I was asked to write a Blawg Review celebrating the 300th anniversary of the birth of the Statute of Anne. It may instead be more appropriate to mourn its death.
Obviously the Statute of Anne, having been put in force 300 years ago, almost to this day, is no longer good law in any jurisdiction. In fact, almost immediately after it was enacted it began to be transformed. But it stands as a turning point in the history of English law-based systems by being the first true instance of copyright law as we’ve come to know it. Prior to the Statute of Anne, the privilege to publish was invested by the monarch in just a handful of companies who had an exclusive monopoly on all publication. Nothing could be printed that the Stationers’ Company and its select few brethren did not deign to print, and they were endowed with police powers to enforce their total control of the market for printed works.
Clearly such total power over the creation and dissemination of written works would cause a politically restless populace to bristle, and Parliament eventually acted to wrest the Royal Privilege to publish from this cabal and restore it to the population at large. It is thus bitterly ironic that today, almost exactly 300 years later, the English Parliament stands ready to do the exact opposite and restore total control over the creation and dissemination of work to a new generation of monopolists.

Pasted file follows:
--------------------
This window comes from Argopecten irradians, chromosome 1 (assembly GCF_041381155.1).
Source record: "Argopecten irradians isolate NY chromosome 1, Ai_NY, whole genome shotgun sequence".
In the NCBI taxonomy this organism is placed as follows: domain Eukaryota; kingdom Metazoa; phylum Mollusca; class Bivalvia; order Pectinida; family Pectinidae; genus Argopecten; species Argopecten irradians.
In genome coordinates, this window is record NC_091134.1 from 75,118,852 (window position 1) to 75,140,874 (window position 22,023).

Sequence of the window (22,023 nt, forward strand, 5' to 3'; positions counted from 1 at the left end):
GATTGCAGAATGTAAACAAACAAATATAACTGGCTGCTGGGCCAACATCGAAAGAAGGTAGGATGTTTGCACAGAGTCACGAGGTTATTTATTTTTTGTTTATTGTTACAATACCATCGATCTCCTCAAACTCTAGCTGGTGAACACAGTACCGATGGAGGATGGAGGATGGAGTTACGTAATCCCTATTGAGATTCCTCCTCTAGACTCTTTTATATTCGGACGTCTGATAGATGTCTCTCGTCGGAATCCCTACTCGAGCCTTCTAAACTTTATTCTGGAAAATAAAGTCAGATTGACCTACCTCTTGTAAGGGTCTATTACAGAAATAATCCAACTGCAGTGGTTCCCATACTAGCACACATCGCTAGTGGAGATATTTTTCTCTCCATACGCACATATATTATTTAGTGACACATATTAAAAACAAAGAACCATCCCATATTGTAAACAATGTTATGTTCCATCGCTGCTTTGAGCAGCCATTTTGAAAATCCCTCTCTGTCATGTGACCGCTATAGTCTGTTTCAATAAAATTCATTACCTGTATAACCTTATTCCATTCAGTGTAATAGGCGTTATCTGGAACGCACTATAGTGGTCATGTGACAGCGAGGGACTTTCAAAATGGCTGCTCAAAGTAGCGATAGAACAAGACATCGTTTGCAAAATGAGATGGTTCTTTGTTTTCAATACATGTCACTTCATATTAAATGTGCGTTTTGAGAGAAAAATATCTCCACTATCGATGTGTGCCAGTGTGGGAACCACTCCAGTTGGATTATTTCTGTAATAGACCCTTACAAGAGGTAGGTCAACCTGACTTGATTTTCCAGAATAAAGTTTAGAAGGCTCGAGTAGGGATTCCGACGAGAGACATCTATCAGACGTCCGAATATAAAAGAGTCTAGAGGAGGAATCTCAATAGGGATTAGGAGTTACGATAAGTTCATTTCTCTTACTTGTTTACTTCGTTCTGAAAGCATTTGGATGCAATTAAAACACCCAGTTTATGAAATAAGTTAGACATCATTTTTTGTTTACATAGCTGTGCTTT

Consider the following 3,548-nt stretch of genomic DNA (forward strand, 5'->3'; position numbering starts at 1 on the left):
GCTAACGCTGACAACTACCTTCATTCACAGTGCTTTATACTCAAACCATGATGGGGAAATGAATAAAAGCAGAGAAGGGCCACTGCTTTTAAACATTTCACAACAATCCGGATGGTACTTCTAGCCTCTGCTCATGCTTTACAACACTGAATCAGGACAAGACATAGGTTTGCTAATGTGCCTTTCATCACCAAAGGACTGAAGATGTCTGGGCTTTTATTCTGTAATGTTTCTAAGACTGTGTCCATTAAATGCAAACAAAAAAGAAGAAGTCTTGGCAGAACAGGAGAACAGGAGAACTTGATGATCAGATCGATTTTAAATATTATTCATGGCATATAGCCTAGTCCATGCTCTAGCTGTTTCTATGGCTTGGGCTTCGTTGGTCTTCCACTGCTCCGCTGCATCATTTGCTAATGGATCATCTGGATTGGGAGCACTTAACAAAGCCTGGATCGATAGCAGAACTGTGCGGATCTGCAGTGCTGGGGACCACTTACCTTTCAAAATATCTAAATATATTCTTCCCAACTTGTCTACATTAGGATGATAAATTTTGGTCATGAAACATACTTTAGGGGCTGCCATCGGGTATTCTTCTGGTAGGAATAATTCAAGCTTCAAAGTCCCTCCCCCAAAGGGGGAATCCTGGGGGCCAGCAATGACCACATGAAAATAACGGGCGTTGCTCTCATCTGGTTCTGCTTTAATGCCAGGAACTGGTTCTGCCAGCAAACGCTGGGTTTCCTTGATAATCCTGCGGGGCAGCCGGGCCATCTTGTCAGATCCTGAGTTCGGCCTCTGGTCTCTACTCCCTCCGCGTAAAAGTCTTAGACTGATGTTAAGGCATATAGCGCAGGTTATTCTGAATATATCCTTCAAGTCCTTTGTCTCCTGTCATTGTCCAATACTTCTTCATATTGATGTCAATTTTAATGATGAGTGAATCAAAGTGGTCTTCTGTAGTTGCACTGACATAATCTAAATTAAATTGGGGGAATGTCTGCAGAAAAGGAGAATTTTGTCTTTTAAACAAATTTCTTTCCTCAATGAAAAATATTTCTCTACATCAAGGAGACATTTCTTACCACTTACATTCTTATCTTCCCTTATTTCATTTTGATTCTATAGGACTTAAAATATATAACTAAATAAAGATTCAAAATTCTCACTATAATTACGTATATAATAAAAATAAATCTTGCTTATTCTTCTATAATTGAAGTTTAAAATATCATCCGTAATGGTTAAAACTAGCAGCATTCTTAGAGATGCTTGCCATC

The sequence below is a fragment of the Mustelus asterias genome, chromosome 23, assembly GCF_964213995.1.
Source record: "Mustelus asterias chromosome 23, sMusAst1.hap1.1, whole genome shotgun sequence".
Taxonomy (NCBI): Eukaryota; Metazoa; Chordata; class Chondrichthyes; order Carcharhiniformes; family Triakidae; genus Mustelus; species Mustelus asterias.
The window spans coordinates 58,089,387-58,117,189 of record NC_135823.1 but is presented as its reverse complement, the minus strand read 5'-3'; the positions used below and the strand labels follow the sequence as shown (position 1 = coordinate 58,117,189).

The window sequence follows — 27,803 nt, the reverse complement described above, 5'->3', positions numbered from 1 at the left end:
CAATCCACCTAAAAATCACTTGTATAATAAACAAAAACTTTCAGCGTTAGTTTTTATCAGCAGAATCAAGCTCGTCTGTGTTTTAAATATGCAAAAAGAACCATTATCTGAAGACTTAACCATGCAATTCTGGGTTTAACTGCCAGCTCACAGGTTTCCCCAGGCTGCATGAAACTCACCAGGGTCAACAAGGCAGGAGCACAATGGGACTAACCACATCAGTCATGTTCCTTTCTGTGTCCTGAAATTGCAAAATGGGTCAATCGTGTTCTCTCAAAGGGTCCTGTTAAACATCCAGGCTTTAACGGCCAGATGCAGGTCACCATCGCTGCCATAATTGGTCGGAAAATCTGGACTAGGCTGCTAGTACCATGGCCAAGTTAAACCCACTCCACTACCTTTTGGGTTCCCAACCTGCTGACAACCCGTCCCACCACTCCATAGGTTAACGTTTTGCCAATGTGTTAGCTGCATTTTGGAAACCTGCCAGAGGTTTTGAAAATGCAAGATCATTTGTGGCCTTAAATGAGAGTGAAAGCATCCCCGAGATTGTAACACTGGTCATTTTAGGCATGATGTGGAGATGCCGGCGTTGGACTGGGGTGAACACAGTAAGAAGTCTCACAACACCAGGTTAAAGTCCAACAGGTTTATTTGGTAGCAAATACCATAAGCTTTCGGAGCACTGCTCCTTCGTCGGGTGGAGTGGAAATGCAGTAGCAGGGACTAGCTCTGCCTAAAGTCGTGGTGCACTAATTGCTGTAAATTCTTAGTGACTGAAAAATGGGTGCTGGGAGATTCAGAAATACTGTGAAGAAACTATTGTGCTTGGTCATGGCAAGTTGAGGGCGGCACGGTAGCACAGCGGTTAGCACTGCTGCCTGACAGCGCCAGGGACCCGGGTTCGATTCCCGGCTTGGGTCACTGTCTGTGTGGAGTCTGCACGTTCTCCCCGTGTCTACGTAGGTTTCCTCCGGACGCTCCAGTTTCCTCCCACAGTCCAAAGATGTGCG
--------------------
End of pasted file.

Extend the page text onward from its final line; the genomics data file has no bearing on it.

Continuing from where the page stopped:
What makes it so ironic is, of course, what has long been forgotten: that the Statute of Anne was passed as “An Act for the Encouragement of Learning.” The intent of the copy right it created was always to stimulate the dissemination of knowledge. Now, three hundred years later, we have the ultimate disseminator of knowledge: the Internet, yet in England — as well as countless other countries — copyright law is evolving to stop the spread of information — the exact opposite effect.
But its project has not yet succeeded, and the Internet is so far still able to provide a wealth of information, a small portion of which this Blawg Review will highlight as I explore the premise, promise and problems of the Statute of Anne and its legacy.
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